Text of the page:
Director: Simon Gowing
Director: Patrick Armstrong
Project Manager: Marie Egger
Gallery Manager: Jessica Aimufua
Registrar: Henry Babbage
Finance Manager: Stefan Schuster
Tanya Leighton GmbH
Kurfürstenstraße 156 & 24/25
Open Tuesday – Saturday
11am – 6pm and by appointment
19 – 20 January 2019, KW Institute for Contemporary Art, Berlin
Berlin-based artist Jimmy Robert (born in 1975, Guadeloupe, FR) presents Joie noire, a performance that uses KW as a stage to investigate the worlds of disco and death. Robert’s new work starts with an examination of two bodies in the context of the history of clubbing, and asks: What is the nature of a body’s visibility? What is the role of desire? What and who remains when the party is over? And how will the show go on? Considering the nightclub as a space of rhythm and sensuality, as well as assessing its potential to host underground celebration, Joie noire dissects elements of club culture. It blocks out the white light of the gallery to embrace the vernacular of the dancefloor, and by this means opens up a critical meditation on the legacy of the 1980s with specific regard to AIDS, activism, gender and race. Joie noire is produced with support from The Hunterian, University of Glasgow, and Tanya Leighton Gallery, Berlin. Thanks to Susanna Kirschnick and Christine Fenzl at gOlab, and Dominic Paterson.
This performance is the first in a three-part Pause series dedicated to the late Ian White (1971–2013) and comprises work by White’s friends and collaborative associates—Jimmy Robert, Emma Hedditch, and Every Ocean Hughes. An artist, performer, curator, teacher and writer based in London and Berlin, White’s work responded critically to the role of institutional infrastructures in the production of art. His work often raised the question how the limits of these infrastructures could be exposed, tested and disrupted through moments of public performance. The 2019 Pause program will explore how White’s legacy continues to influence contemporary performance and durational collaboration. The 2019 Pause series is part of Reflect-Suspend-Dismantle, a year-long program around the work of Ian White, which takes place at various locations in Berlin, and is delivered in collaboration with curator Kirsty Bell, Arsenal Institute for Film and Video Art, DAAD Artists-in-Berlin Program, and the Estate of Ian White.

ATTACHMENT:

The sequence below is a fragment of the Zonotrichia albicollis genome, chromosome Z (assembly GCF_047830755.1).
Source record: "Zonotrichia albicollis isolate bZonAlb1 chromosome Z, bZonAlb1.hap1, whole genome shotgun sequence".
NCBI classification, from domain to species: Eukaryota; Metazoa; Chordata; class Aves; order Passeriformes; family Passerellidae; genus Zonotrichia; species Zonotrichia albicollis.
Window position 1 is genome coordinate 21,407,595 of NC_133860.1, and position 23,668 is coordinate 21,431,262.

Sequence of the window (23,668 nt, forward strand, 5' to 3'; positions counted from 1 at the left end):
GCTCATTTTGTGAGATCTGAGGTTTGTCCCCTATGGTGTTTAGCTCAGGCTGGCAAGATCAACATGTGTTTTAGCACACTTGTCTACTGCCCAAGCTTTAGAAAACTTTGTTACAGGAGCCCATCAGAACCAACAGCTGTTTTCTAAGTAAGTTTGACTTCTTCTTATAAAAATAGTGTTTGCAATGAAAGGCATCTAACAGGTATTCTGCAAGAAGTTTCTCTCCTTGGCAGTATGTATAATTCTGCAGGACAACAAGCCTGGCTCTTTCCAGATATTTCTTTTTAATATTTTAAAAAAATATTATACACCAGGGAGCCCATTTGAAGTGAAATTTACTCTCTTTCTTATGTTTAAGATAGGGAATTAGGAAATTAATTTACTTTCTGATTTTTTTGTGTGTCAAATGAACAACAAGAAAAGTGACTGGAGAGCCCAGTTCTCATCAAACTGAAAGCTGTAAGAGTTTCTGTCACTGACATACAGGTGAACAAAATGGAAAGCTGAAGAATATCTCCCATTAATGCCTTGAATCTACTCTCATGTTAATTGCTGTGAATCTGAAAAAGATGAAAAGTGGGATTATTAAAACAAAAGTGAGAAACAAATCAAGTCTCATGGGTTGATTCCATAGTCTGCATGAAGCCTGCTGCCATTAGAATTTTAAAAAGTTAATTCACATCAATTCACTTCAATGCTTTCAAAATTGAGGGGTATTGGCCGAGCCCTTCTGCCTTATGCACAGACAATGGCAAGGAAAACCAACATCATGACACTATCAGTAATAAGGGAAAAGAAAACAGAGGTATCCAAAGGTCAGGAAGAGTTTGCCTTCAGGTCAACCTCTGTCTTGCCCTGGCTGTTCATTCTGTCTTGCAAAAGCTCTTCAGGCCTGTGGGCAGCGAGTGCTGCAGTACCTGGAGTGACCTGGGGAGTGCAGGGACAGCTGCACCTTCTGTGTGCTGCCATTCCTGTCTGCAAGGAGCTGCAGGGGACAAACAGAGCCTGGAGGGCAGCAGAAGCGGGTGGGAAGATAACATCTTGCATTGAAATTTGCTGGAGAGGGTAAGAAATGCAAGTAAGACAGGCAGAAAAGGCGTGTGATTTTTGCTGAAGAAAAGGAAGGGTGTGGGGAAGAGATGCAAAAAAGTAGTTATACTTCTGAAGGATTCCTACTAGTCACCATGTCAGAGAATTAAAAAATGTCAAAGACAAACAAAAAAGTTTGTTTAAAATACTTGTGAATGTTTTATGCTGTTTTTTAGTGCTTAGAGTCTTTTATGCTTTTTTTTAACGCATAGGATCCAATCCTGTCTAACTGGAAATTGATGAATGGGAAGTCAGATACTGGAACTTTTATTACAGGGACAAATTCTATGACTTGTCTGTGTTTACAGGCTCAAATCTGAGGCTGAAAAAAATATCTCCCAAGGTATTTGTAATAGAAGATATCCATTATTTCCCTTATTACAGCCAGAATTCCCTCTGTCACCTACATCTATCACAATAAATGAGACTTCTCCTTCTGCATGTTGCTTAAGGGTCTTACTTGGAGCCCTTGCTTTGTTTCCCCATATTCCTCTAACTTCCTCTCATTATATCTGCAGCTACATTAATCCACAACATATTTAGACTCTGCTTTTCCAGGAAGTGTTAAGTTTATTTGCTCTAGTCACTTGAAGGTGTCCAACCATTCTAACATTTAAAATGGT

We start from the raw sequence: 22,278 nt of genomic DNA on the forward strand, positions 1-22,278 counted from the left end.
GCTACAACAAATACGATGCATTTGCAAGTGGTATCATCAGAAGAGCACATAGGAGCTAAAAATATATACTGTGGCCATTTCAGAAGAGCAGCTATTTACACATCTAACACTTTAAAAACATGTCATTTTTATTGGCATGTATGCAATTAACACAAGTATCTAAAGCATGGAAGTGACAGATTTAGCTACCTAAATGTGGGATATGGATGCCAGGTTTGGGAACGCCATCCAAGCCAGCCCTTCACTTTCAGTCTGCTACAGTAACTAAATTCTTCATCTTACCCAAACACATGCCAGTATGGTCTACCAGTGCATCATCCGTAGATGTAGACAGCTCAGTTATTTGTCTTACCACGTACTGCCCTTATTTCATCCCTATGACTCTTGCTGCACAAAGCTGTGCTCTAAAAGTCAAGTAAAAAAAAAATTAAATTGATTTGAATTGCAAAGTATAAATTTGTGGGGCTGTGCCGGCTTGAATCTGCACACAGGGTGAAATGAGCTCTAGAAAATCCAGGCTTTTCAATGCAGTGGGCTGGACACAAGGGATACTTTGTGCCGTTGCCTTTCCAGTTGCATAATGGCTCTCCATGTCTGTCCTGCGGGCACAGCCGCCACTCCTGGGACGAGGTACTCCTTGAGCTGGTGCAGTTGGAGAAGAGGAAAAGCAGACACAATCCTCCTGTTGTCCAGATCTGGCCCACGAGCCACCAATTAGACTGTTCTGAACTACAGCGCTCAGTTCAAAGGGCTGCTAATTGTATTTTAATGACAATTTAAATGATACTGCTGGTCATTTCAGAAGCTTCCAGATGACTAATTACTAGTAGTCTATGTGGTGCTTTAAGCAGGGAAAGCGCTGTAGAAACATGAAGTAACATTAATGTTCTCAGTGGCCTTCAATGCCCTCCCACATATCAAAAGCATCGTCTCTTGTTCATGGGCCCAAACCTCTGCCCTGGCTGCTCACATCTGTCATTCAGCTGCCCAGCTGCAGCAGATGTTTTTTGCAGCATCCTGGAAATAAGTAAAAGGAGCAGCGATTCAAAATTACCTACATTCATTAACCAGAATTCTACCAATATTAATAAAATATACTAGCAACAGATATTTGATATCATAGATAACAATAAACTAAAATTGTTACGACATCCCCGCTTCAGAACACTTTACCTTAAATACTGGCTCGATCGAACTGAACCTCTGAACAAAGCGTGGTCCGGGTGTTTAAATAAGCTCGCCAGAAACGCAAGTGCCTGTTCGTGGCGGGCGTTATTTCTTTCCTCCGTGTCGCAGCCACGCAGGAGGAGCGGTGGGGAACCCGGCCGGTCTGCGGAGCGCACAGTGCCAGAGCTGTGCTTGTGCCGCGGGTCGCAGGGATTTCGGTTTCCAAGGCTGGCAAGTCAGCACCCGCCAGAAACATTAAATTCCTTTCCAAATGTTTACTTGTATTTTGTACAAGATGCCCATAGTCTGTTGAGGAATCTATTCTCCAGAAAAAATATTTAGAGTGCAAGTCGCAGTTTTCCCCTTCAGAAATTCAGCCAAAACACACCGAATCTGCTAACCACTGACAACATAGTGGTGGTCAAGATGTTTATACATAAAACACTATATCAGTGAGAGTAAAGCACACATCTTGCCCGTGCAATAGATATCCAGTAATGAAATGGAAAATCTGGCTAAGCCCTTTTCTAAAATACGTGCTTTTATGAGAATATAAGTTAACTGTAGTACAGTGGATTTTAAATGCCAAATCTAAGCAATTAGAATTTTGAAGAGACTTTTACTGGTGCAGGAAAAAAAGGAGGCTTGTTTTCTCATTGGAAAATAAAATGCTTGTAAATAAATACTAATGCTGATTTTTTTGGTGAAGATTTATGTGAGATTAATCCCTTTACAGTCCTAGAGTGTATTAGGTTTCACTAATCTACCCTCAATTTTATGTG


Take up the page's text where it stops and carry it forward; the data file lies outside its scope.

Jimmy Robert’s multidisciplinary practice encompasses performance, photography and film. His work often explores the politics of spectatorship, reworking canonical and avant-garde performances and hereby challenging their racial and gendered readings. Recent solo exhibitions include Jeu de Paume, Paris (2012); Museum of Contemporary Art, Chicago, (2012); Power Plant, Toronto, (2013); Museum M, Leuven (2015); La Synagogue De Delme, France (2016); Western Front, Vancouver, and Peer Gallery, London (both in 2017). Robert’s performances have been presented at Tate Britain, London, (2004); MoMA, New York (2014) and Migros Museum, Zurich (2015). Robert’s most recent performance work Imitation of Lives was co-commissioned by Performa17 and the Glass House, and took place in New York in November 2017. Robert lives and works in Berlin.
Curator: Mason Leaver-Yap